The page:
Possible loss of summer school may leave children behind

Possible loss of summer school may leave children behind

Shreya Shankar

Budget cuts bring an unfair dearth of options for students seeking remedial courses.

Kids can be a drain on money and resources. And it seems that California is running a bit low on both.

Due to budget cuts, the possibility of summer school is beginning to look more and more bleak. According to a memo from superintendent Polly Bove published on School Loop and on the school Web site, students may not have the chance to make up courses over the summer. Teachers and administration have also been told to encourage students to pass classes now since summer school’s future is looking pretty overcast, with a good chance of rain.

So what happens to the students that can’t make the cut on their coImageurses? While counselors and administration are sticking to Bove’s answer—”We don’t know yet! Work harder!”—it seems mostly clear what will happen. It’s not like the California State Budget will suddenly expand to accommodate summer school if it can hardly allow for a limited program for seniors to fill their graduation requirements. Even California School Boards Association president Paul Chatman recently announced that many middle and high school electives will probably be cut as well.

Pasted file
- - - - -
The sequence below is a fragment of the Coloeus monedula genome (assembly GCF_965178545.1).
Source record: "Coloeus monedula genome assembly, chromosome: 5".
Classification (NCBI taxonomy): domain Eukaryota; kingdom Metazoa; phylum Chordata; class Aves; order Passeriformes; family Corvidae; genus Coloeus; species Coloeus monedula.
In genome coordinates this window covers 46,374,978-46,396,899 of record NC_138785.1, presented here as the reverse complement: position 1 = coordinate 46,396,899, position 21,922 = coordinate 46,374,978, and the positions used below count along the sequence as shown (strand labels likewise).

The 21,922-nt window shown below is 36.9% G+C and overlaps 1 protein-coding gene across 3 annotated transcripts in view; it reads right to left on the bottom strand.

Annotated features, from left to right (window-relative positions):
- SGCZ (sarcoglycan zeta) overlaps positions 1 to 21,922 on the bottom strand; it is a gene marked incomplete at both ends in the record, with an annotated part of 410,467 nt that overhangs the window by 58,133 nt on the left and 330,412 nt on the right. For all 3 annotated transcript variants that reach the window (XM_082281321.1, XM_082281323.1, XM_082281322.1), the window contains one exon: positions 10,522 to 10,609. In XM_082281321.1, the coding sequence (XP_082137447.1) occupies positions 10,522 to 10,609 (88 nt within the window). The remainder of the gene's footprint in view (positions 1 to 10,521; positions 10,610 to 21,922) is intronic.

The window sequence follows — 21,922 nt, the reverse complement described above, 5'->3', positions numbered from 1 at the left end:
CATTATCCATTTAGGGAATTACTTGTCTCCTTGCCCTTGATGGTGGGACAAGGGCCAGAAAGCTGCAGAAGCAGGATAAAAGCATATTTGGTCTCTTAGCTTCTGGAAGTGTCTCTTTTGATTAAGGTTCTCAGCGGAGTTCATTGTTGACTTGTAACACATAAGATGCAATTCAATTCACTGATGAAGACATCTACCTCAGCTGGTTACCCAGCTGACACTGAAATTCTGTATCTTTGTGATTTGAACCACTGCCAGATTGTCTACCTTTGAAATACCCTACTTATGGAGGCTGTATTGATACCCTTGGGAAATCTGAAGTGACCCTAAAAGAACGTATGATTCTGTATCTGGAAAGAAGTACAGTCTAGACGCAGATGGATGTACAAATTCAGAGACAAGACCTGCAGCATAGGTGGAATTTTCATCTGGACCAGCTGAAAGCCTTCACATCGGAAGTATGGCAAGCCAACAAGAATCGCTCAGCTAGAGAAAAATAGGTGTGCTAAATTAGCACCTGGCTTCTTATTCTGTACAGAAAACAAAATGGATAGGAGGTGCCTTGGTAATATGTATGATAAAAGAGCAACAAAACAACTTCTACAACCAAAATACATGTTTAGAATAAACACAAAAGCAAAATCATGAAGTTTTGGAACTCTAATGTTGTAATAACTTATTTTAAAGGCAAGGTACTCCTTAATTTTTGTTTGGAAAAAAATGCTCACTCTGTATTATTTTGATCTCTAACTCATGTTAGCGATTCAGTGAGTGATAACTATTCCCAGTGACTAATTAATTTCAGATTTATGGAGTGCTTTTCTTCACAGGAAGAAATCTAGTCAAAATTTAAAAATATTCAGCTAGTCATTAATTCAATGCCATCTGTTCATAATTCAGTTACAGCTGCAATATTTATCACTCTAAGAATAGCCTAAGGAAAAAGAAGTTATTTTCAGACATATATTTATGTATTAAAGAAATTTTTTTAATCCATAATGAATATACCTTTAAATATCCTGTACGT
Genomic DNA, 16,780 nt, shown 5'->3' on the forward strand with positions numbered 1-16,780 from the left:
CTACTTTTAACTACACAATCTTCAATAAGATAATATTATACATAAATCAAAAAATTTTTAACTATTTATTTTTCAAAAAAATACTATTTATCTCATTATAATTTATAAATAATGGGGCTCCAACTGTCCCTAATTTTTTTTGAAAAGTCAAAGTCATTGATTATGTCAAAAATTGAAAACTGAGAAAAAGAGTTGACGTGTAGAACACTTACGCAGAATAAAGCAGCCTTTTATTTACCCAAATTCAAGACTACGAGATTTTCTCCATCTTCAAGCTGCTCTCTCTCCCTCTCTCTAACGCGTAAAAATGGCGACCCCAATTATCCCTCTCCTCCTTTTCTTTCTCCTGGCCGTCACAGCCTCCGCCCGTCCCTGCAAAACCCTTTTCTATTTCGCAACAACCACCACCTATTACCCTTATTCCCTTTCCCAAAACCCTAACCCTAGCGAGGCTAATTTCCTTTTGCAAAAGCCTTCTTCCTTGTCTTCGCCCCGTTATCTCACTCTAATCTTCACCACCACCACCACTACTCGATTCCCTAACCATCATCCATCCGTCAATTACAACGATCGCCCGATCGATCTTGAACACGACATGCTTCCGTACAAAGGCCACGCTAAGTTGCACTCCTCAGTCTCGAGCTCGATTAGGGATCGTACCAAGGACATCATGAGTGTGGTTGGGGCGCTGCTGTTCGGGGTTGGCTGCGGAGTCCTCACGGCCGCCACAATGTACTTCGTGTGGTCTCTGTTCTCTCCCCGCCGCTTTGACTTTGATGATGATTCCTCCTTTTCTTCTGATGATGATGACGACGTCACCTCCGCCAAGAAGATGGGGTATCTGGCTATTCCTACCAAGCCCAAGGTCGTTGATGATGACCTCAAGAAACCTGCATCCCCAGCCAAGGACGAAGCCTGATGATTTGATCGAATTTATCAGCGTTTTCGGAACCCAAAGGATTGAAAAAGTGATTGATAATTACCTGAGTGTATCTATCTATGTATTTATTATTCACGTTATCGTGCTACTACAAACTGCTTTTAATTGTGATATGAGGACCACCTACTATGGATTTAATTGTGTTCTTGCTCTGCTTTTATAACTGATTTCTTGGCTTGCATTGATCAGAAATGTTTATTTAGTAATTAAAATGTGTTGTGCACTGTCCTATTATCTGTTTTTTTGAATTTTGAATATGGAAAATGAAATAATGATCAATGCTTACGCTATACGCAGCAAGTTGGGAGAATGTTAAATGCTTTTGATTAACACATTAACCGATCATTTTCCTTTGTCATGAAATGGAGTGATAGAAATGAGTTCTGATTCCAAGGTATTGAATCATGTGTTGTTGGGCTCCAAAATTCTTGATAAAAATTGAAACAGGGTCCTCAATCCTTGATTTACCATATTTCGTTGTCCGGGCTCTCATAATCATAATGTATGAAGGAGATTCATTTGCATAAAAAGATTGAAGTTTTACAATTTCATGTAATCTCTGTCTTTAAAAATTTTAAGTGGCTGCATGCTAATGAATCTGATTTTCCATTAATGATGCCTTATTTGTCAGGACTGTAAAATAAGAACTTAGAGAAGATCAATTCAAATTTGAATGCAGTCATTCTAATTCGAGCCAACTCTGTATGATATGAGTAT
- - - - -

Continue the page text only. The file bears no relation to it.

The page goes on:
But here’s the sad part: according to californiaprogressreport.com, in three years, California went from its original rank of number 44 for per pupil spending to number 46 in the nation. We’re four states away from being at the bottom. That means California is currently in the bottom ten percent of the nation in education. That’s an F. And making an inference based on the current budget’s shortfall, that F isn’t likely to go up anytime soon.

The possibility of summer school’s imminent demise isn’t quite in keeping with the No Child Left Behind Act of 2001. It would be reasonable, then, to assume that in the case of summer school being canceled, a lot of children will be left behind. And if the state budget continues to tighten the monetary noose on education’s throat, those children will stay behind.

Time for some proper homeschooling, California. Oh, if only.